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Adding lentils to trail mix was a little out there.
Adding lentils to granola is even more so.
Oh ya, I went there. And, I’m so happy I did!
I’d taken the day off yesterday to celebrate my birthday by lounging in the backyard reading a book but instead found myself in the kitchen coming up with what I was sure was going to be my most favorite granola recipe yet.
All of the kitchen windows were wide open, my music was blaring and in the end, I enjoyed a big bowl of homemade granola with bits of mango and crunchy lentils.
Who needs birthday cake when you have homemade healthy granola to indulge in?
The great thing about the mix is that you can’t really tell that there’s lentils in it – perfect for that person in your life that just won’t eat pulses… (cough, Kevin, cough)…
1 cup dried fruit like pear, pineapple, mango, kiwi, or papaya. If you’re cutting up the dried fruit to make smaller bit-sized pieces, coat with a sprinkle of white rice flour to avoid the pieces from sticking to everything.
Preheat oven to 350F and lay sprouted lentils out on a 13×9 baking sheet. Cook for 25-30 minutes, until crunchy. The reason I sprouted the lentils was to make them easier to digest. If you’re concerned with cooking the lentils and loosing the health benefits of the sprout, feel free to dehydrate for 6-8 hours at a temperature of 105F in your dehydrator. Add to the granola after it comes out of the oven. If you don’t want to sprout, no worries, just soak for a couple of hours, drain and cook in the oven at the same temperature for 20-25 minutes.
Place lentils in a large bowl to cool. Using the same baking sheet, spread out quinoa flakes and coconut and toast for 3-4 minutes, until lightly brown.
Add toasted quinoa and coconut to the bowl with the lentils along with rice crisp, puffed amaranth and flax seed.
In a separate smaller bowl, add the wet ingredients then pour over the grain mixture until everything is covered.
Spread the mix over 2 baking sheets and roast in the oven for 10-15 minutes watching so that it doesn’t burn. The mixture will still be wet when it comes out. When you let it cool it will harden. Don’t think that the cooking process will harden everything. If you do, you’ll burn the mix.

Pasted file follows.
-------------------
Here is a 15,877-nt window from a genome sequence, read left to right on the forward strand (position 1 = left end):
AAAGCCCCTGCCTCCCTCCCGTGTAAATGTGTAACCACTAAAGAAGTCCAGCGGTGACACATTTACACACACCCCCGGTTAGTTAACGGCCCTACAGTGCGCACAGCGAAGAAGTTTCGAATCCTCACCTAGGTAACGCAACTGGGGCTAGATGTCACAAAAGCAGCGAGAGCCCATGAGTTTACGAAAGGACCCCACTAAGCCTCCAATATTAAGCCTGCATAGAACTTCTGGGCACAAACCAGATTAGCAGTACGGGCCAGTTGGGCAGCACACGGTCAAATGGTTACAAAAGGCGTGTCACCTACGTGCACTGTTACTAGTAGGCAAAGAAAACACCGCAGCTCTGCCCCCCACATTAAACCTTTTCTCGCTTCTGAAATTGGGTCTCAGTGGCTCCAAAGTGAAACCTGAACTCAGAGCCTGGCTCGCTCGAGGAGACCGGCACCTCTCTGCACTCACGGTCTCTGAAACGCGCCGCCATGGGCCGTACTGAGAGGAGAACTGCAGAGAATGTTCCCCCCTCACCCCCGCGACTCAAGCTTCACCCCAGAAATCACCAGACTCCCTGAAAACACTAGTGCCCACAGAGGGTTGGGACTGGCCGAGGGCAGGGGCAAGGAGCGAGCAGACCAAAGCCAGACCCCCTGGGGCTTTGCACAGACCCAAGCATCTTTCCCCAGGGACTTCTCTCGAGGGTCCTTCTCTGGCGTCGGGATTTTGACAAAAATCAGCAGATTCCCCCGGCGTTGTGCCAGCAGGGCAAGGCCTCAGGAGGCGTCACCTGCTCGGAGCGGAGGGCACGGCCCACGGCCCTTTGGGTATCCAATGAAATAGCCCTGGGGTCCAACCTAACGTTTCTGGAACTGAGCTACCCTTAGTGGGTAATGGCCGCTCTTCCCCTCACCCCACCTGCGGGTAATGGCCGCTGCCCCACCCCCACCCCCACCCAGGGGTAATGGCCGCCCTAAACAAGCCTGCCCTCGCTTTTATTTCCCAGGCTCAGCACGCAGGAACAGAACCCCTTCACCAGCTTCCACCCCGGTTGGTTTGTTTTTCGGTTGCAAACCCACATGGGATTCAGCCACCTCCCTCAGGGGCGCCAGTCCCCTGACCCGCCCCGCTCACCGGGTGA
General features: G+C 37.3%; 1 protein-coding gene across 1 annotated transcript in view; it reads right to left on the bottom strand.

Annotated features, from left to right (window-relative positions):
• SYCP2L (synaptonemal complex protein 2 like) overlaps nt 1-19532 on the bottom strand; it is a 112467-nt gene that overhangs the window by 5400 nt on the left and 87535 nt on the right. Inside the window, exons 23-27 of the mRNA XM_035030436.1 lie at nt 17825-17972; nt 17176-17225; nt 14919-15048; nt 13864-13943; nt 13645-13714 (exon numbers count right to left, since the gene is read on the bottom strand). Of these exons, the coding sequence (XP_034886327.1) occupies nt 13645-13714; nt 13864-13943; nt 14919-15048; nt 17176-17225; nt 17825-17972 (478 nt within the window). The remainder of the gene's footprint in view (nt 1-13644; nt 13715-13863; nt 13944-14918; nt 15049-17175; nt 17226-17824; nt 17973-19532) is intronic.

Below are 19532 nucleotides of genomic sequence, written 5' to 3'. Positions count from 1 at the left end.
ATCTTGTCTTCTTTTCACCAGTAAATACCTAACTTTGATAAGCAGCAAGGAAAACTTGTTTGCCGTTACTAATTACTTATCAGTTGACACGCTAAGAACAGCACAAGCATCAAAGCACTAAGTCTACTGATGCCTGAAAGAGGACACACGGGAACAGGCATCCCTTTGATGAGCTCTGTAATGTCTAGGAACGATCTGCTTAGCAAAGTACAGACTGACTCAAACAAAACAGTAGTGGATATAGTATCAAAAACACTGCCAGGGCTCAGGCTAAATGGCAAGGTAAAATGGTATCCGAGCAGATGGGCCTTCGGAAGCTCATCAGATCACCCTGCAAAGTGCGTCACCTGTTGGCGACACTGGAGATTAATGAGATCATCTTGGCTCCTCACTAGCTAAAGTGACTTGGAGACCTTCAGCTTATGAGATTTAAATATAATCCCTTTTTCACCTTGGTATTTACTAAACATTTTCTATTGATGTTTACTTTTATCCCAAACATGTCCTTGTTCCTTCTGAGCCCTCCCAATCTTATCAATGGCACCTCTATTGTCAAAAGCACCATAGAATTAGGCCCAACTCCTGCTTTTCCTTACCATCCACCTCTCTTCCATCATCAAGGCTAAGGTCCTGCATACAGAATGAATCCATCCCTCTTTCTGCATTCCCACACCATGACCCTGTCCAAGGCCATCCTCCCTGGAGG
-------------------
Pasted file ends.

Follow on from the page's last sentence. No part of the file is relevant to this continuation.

Remove from the oven and allow to cool before adding dried fruit.
Making puffed amaranth yourself is really, really easy. Place a small saucepan on a burner on medium-high heat. Allow to heat up for 5 minutes. Popping 1 tablespoon at a time, put on a pair of oven mitts and drop the amaranth into the heated pot. Cover with the lid, lift the saucepan from the burner and shake it back and forth for 25-30 seconds. At about the 5-8 second mark you’ll begin to hear the grains popping. Keep shaking the saucepan. The popping will get softer as time goes on. Remove the lid, dump the popped grain into a bowl and place the saucepan back on the burner to warm up again. The key to success is to move quickly so that the grain doesn’t burn.
To make with less sugar, reduce honey by 2 tablespoons and replace with nut butter or sunflower seed butter.
Making your own puffed amaranth couldn’t be easier! I like to keep a batch on hand at all times as a quick, high protein snack. Add a bit of protein powder and coconut milk, and you have yourself one delicious cereal!
I’d never tried to toast quinoa flakes before and am not really sure why I tried it with this recipe, but it works. The quinoa takes on a whole new flavor. You have to try it!
Try not to snack too much on the dry ingredients. It’ll be hard to resist the urge and even more challenging once the wet mix is added in.
But no one said anything about licking the bowl afterward!
Adding cardamom to the wet mix was a great idea but it didn’t exactly make for the most appealing granola mixture. I was a bit concerned at this point and hoped the muddy color of the mix would disperse once it was mixed in with everything.
While my mix was baking, I set up the shoot for the granola, lost track of time, and burned the first batch.
Lesson – keep a close eye on your granola while it’s cooking!
Yummy, crunchy, high in protein and deliciously homemade.
Makes me wonder… what else could I add lentils to?
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